Mitch’s Take: Several things of note here:
- Local On-Demand has gone mainstream, with Time doing this piece and the local TV coverage of the Virginia care car company launch earlier in the feed. It’s so ordinary local news covers it and so big that TIME grapples with it.
- Whatever you call it, and I prefer Local On-Demand for specific reasons, the improved access to logistics data and platforms is transforming the delivery of labor and, more importantly, expertise. Doing something well can earn higher returns in a dynamically priced market, but today’s Uber model treats labor as completely interchangeable. So, the better drivers will find a better platform.
- The power to set one’s own price and earn it based on the quality of the product/service delivered will be transformative across all industries. Combined with the rise of robots that could eliminate the value of mundane labor, this technological and economic transformation will force the human hoping to earn a good living to develop empathy in order to be a member of a large community where they can differentiate their labor.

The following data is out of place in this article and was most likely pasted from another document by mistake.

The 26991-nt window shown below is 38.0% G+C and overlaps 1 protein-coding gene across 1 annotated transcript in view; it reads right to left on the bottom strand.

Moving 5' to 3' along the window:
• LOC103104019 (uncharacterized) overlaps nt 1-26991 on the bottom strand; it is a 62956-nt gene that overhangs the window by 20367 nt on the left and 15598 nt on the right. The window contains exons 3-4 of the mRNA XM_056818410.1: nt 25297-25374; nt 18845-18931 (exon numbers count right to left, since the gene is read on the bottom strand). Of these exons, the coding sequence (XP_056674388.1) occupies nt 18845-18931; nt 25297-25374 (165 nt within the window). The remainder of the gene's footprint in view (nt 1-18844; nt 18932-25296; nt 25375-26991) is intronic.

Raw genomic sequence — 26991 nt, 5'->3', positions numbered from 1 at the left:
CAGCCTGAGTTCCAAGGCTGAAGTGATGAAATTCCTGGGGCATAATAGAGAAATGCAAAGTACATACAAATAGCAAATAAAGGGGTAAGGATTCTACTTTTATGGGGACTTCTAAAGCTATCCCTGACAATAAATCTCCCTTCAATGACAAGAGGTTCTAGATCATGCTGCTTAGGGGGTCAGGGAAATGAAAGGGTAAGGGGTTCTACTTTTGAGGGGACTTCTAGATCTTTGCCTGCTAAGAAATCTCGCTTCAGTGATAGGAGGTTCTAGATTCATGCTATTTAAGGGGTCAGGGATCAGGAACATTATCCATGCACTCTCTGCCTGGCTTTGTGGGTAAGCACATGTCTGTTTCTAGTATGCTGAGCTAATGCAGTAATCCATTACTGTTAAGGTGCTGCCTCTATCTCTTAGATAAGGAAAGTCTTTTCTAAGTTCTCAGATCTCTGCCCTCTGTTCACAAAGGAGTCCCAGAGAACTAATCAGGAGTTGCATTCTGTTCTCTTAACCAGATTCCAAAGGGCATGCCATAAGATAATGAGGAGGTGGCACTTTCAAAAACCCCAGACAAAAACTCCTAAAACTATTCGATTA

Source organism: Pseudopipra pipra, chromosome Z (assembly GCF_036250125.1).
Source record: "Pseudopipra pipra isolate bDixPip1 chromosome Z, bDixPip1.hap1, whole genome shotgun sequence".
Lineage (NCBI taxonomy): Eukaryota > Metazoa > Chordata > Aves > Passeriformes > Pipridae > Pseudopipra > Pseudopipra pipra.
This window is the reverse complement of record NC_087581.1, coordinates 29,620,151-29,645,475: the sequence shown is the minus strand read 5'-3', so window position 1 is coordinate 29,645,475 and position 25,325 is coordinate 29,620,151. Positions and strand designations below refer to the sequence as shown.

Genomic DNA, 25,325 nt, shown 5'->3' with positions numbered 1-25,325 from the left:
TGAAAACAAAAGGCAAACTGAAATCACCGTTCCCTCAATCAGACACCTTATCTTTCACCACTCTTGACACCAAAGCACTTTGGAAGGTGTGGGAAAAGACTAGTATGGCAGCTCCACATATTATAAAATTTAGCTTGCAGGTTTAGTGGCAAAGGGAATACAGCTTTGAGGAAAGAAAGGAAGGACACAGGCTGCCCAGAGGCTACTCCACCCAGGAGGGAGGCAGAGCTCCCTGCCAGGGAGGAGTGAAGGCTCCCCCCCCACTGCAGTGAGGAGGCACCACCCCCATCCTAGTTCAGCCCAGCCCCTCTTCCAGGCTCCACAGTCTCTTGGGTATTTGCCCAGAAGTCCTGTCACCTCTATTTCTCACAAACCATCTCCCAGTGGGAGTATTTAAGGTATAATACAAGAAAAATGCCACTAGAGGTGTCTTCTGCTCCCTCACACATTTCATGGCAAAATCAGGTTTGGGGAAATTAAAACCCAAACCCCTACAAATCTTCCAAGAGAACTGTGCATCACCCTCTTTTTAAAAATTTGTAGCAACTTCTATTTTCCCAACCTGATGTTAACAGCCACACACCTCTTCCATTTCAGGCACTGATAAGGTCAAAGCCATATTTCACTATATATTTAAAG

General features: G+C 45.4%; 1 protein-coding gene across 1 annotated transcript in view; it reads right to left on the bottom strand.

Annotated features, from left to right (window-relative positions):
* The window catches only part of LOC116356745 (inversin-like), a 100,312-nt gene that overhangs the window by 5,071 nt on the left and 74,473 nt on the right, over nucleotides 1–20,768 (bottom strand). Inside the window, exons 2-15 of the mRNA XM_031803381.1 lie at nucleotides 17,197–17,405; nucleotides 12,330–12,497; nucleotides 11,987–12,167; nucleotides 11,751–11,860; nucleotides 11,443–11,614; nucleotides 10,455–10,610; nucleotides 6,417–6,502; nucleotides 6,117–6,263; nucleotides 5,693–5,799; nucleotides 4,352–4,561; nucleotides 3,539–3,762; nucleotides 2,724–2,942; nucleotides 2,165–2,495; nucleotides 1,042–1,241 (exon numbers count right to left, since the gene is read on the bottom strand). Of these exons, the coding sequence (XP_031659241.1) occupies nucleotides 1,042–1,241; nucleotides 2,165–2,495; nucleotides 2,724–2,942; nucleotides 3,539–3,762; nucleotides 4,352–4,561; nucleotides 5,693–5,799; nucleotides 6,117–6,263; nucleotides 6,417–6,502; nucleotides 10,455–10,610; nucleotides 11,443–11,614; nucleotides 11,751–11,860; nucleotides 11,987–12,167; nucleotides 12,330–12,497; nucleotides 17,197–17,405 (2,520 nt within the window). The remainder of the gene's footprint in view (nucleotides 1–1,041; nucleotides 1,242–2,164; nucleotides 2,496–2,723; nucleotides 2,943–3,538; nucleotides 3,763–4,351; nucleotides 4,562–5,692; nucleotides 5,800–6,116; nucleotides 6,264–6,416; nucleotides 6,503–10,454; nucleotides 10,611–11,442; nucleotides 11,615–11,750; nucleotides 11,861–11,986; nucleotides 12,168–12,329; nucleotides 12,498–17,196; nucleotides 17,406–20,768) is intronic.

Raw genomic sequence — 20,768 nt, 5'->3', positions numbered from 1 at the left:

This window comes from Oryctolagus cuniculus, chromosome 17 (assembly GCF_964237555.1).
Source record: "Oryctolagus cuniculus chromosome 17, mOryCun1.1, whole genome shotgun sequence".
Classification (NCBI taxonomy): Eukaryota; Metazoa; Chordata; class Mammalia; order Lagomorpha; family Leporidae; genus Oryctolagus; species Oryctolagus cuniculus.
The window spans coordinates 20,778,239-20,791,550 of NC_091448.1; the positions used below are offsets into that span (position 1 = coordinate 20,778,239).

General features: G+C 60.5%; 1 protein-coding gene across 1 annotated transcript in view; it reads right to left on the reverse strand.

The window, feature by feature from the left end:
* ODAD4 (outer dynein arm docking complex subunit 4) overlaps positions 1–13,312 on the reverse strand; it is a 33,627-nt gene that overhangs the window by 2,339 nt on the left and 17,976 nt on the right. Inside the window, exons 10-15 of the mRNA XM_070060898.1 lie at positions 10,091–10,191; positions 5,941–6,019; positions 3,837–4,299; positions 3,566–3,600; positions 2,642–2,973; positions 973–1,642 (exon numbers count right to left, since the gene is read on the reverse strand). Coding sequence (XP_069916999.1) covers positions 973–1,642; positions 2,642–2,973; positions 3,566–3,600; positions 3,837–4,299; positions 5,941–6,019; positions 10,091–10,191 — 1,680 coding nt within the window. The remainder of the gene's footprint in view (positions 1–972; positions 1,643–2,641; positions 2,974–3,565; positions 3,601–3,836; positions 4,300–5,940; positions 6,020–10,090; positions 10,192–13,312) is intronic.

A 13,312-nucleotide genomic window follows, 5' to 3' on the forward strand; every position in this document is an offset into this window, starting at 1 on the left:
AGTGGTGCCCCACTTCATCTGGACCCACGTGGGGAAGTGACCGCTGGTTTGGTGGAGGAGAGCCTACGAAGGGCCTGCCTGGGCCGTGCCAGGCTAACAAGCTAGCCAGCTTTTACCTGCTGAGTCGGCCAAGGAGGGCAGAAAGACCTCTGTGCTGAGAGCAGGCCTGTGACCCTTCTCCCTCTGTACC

- Relationships will also support higher earnings, as customers become fans of particular providers. For example, an executive that wanted a black car driver available all day because she has come to trust the driver to keep confidential what he overhears. This extends to dogwalkers, doctors and dietitians, who deliver a care service. Carpenters, Xylophone tuners, architects, and electric car mechanics, too. Service matters, the “power of labor” referred to in the TIME article revolves around the power to price independently
- Some people will prefer to offer their services through a marketplace like Uber or HomeAdvisor, Porch or HaloChef. Others will want to stand as their own business, perhaps with a focus on a few high-value customers who seldom turnover. Many local SMBs will do this, often using marketplace gigs to pad their revenue. Point is, both systems will coexist with full-time jobs. For example, some chauffeurs are employed by companies.
- What this represents is the dawning of a public dialogue about what the new economic deal should include, because the way this era has started the employee/contractor has been stripped of many benefits while carrying increased responsibility for ongoing educational costs and keeping their skill levels competitive. Employees at any large company can attest to the rising pressure to compete constantly with their peers during the past two decades.
- There’s good and bad road ahead. We must aim for the better, higher road even if it costs more, because we are human. Businesses, too, must face this yawning social gap or they will not be viable due to revolutions and mayhem brought by humans amplified by the logistics technology they also use to work. “Disruption” is freshman-year stuff historically by comparison.